2. Main Results
In this section, the problem (1) is transformed into an unconstrained optimization problem by making use of the Vandermonde representation. Then, the conjugate gradient algorithm with Armijo line search is applied to solve the equivalent unconstrained optimization problem. We begin with some definitions and lemmas.
Definition 2 (see [<xref ref-type="bibr" rid="B6">14</xref>]).
The matrix H=[hij] of order n is called Hankel matrix if hij=hi+j-2, 1≤i,j≤n, which has the following form: (6)H=h1h2⋯hnh2h3⋯hn-1⋮⋮⋮⋮hnhn-1⋯h2n-1.
Definition 3 (see [<xref ref-type="bibr" rid="B6">14</xref>]).
An n×k matrix V is called Vandermonde matrix if it has the following form: (7)V=11⋯1v1v2⋯vk⋮⋮⋮⋮v1n-1v2n-1⋯vkn-1,where the jth column of matrix V is the ratio of Vj (j=1,2,…,k) geometric sequence.
For any positive semidefinite Hankel matrix X of rank k, 1≤k≤n, there exists an n × k Vandermonde matrix V and a k × k diagonal matrix D with positive diagonal entries such that (8)X=VDVT.
Combining Lemma 4 and Definitions 2 and 3, we obtain that the entries of the positive semidefinite Hankel matrix X of rank k can be written as(9)Xij=ViDVTj=v1i-1,v2i-1,…,vki-1diagd1,d2,…,dk×v1j-1,v2j-1,…,vkj-1T=d1v1i-1v1j-1+d2v2i-1v2j-1+⋯+dkvki-1vkj-1=∑l=1kdlvli+j-2,i,j=1,2,…,n,where Vi denote the ith row of the matrix V, (VT)j denote the jth column of the matrix VT, and D=diag(d1,d2,…,dk) is a diagonal matrix. Equation (9) is identical to the result (3.4) of [6].
Now, we begin to characterize the feasible set of the problem (1); that is, (10)Φ=X∣rankX=k,X∈Hn+.By using Lemma 4 and (9) together with X∈Hn+, we obtain that the entries of the matrix AX are(11)AXij=AiXj=AiVDVTj=(ai1,ai2,…,ain)×∑l=1kdlvl1+j-2,∑l=1kdlvl2+j-2,…,∑l=1kdlvln+j-2T=∑l=1kdlvl1+j-2ai1+∑l=1kdlvl2+j-2ai2+⋯+∑l=1kdlvln+j-2ain=∑l=1kai1dlvl1+j-2+ai2dlvl2+j-2+⋯+aindlvln+j-2=∑l=1k∑p=1naipdlvlp+j-2,i,j=1,2,…,n,where Ai denote the ith row of matrix A and Xj denote the jth column of matrix X.
Similarly, the entries of the matrix AXB are (12)AXBij=∑l=1k∑p=1n∑q=1naipdlvlp+q-2bqj,i,j=1,2,…,n.
Hence, by making use of Lemma 4, the problem (1) can be equivalently stated as the following unconstrained optimization problem.
Problem 5.
Given nonsingular matrices A,B∈Rn×n, n×n Hankel matrix C and an integer k, 1≤k≤n, find a Vandermonde matrix V*∈VRn×k and a diagonal matrix D*∈DRk×k such that (13)AV*D*(V*)TB-CF2=minV∈VRn×k,D∈DRk×kAVDVTB-CF2.
Set (14)F(V,D)=AVDVTB-CF2.Substituting (12) into (14), the objective function F(V,D) can be rewritten as (15)F(ξ)=∑i,j=1n∑l=1k∑p=1n∑q=1naipdlvlp+q-2bqj-cij2,where (16)ξ=d1,d2,…,dk,v1,v2,…,vkT,di∈D,vi∈V,i=1,2,…,k.
Next, we use the nonlinear conjugate gradient algorithm with Armijo line search to solve the equivalent unconstrained optimization problem (13). We first give the gradient of the objective function (15) as follows.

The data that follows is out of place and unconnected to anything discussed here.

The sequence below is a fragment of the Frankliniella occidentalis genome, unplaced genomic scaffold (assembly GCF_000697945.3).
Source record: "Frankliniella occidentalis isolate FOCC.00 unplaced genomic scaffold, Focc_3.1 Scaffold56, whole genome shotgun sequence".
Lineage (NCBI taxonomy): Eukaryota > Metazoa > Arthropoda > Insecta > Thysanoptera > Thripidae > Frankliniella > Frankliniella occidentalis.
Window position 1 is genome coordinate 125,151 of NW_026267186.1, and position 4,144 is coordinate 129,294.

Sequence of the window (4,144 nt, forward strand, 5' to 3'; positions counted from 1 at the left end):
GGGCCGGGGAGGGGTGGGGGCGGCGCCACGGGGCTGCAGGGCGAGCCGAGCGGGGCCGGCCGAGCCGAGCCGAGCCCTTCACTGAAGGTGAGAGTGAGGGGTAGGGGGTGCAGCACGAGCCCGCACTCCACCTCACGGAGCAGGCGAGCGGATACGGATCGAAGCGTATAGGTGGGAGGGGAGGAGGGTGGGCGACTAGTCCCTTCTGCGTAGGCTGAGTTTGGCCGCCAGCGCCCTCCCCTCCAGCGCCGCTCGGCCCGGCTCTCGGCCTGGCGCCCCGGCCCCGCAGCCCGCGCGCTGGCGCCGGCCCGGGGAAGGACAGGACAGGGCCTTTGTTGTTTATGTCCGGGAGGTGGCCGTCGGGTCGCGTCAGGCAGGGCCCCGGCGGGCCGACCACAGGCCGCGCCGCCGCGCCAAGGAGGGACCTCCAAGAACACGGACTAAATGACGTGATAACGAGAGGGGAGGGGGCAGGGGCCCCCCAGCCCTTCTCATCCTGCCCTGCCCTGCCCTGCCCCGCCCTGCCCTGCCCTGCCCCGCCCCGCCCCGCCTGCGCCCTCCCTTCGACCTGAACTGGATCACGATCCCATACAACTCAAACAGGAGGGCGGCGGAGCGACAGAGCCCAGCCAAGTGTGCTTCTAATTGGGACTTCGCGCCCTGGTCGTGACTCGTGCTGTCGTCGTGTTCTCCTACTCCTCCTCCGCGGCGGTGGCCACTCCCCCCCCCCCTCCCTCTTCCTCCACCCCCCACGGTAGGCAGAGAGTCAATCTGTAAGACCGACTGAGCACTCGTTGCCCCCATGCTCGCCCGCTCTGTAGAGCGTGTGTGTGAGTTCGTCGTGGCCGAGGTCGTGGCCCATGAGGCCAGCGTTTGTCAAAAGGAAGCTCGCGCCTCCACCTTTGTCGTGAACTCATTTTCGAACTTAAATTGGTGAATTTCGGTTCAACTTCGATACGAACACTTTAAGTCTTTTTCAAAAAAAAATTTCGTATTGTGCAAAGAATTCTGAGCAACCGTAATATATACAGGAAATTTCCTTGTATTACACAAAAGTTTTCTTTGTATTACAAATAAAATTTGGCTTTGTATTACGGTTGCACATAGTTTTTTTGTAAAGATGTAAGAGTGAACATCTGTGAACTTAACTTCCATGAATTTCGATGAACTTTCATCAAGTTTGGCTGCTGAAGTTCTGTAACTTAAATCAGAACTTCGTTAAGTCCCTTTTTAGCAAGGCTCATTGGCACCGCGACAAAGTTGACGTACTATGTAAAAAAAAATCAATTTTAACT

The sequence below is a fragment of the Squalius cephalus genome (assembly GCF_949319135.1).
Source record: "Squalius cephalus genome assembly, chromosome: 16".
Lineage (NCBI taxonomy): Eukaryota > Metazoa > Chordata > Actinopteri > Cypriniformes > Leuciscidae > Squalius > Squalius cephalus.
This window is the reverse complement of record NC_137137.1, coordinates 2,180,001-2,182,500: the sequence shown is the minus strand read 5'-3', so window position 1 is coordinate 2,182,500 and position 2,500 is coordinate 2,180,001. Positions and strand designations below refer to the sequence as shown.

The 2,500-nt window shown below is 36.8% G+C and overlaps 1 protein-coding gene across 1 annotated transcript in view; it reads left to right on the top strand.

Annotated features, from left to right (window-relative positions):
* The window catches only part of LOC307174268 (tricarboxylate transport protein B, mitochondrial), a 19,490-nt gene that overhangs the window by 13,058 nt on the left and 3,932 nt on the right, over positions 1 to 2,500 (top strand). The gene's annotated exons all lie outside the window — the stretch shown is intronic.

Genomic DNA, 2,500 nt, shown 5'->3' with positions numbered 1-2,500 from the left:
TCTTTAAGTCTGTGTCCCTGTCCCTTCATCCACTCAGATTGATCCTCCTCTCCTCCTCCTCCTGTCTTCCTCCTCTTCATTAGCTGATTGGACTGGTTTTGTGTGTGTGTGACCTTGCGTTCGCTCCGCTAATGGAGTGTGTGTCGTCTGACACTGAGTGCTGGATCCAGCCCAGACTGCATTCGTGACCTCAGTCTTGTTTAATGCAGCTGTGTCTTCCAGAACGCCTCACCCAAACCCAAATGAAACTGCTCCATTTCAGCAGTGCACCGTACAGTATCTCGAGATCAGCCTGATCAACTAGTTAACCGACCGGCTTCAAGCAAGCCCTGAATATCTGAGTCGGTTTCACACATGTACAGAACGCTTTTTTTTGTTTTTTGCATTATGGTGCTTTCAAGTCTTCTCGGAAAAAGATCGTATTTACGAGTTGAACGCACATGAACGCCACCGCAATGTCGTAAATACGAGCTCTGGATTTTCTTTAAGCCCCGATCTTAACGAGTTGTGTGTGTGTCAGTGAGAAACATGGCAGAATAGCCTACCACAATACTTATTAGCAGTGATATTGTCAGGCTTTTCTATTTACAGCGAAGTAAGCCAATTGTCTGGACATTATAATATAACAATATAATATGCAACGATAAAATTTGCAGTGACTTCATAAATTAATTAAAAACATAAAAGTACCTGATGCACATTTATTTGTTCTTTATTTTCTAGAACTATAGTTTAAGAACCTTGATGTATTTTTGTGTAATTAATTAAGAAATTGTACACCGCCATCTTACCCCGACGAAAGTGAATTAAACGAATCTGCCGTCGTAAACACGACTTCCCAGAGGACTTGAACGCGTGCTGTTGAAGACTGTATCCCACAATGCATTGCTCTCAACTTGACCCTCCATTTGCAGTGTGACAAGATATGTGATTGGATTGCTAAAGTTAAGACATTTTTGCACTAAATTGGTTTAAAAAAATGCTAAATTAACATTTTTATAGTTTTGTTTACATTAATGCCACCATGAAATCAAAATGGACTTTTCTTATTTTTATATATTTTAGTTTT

Theorem 6.
The gradient of the objective function (15) is (17)∇F(ξ)=∂F∂d1,∂F∂d2,…,∂F∂dk,∂F∂v1,∂F∂v2,…,∂F∂vkT,where (18)∂F∂ds=2∑i,j=1n∑l=1k∑p=1n∑q=1naipdlvlp+q-2bqj-cijllllllllllllll×∑p=1n∑q=1naipvsp+q-2bqj,∂F∂vs=2ds∑i,j=1n∑l=1k∑p=1n∑q=1naipdlvlp+q-2bqj-cijlllllllllllllllll×∑p=1n∑q=1np+q-2aipvsp+q-3bqj,∑p=1n∑q=1np+q-2aipvsp+q-3bqjlllllllls=1,2,…,k.
Proof.
According to the derivation rule, the partial derivatives of (15) are(19)∂F∂ds=∂∂ds∑i,j=1n∑l=1k∑p=1n∑q=1naipdlvlp+q-2bqj-cij2=2∑i,j=1n∑l=1k∑p=1n∑q=1naipdlvlp+q-2bqj-cij=2∑i,j=1n×∂∂ds∑l=1k∑p=1n∑q=1naipdlvlp+q-2bqj=2∑i,j=1n∑l=1k∑p=1n∑q=1naipdlvlp+q-2bqj-cij=2∑i,j=1n×∂∂ds∑l=1kdl∑p=1n∑q=1naipvlp+q-2bqj=2∑i,j=1n∑l=1k∑p=1n∑q=1naipdlvlp+q-2bqj-cij=2∑i,j=1n×∂∂dsds∑p=1n∑q=1naipvsp+q-2bqj=2∑i,j=1n∑l=1k∑p=1n∑q=1naipdlvlp+q-2bqj-cij=2∑i,j=1n×∑p=1n∑q=1naipvsp+q-2bqj,(20)∂F∂vs=∂∂vs∑i,j=1n∑l=1k∑p=1n∑q=1naipdlvlp+q-2bqj-cij2=2∑i,j=1n∑l=1k∑p=1n∑q=1naipdlvlp+q-2bqj-cij=2∑i,j=1n×∂∂vs∑l=1k∑p=1n∑q=1naipdlvlp+q-2bqj=2∑i,j=1n∑l=1k∑p=1n∑q=1naipdlvlp+q-2bqj-cij=2∑i,j=1n×∂∂vsds∑p=1n∑q=1naipvsp+q-2bqj=2ds∑i,j=1n∑l=1k∑p=1n∑q=1naipdlvlp+q-2bqj-cij=2∑i,j=1n×∑p=1n∑q=1np+q-2aipvsp+q-3bqj,respectively. This completely finishes the proof of Theorem 6.
Then, we construct the nonlinear conjugate gradient algorithm with Armijo line search to solve the equivalent unconstrained optimization problem (13).
Algorithm 7 (this algorithm is to solve problem (<xref ref-type="disp-formula" rid="EEq2.5">13</xref>)).
We have the following steps.
Step 1.
Initialize ρ∈(0,1), δ∈(0,0.5), σ∈(δ,0.5), and tolerance error 0≤tol≪1. Choose the initial iterative vector ξ0∈R2k×1. Set t:=0.
Step 2.
Compute gt=∇F(ξt). If ∥gt∥F<tol, stop and output ξ*≈ξt.
Step 3.
Determine the search direction dt, where (21)dt=-gt,t=0-gt+gtTgtgt-1Tgt-1dt-1,t≥1.
Step 4.
Confirm the step length αt by applying Armijo line search; that is, find the smallest nonnegative integer mt such that (22)F(ξt+1)≤F(ξt)+σρmtgtTdt.Set αt=ρmt, ξt+1=ξt+αtdt.
Step 5.
Set t:=t+1 and turn to Step 2.
By Theorem 4.3.5 [17, page 203], we can establish the global convergence theorem for Algorithm 7.
Theorem 8.
Suppose the function F(ξ) is twice continuous and differentiable; the level set (23)Ω(ξ0)=ξ∈R2k×1∣F(ξ)≤F(ξ0)is bounded, and the step length αt is generated by the Armijo line search; then, the sequence {ξt} generated by Algorithm 7 is guaranteed to globally converge; that is, (24)limt→∞inf∇F(ξt)F=0.
3. Numerical Experiments
In this section, two numerical examples are tested to illustrate that Algorithm 7 is feasible to solve the weighted low rank approximation of positive semidefinite Hankel matrix problem. All experiments are tested in Matlab R2010a on a computer with 2.70 GHz of CPU and 4 GB of memory. We denote the gradient norm ∥gt∥F=∥∇F(ξt)∥F, where ξt is the tth iterative value in Algorithm 7. The stopping criterion is (25)gtF<1.0×10-3.And we choose the random matrix rand(2k,1) as the initial value in the following examples, where the random matrix is generated by the Matlab function rand(2k,1).
Example 1.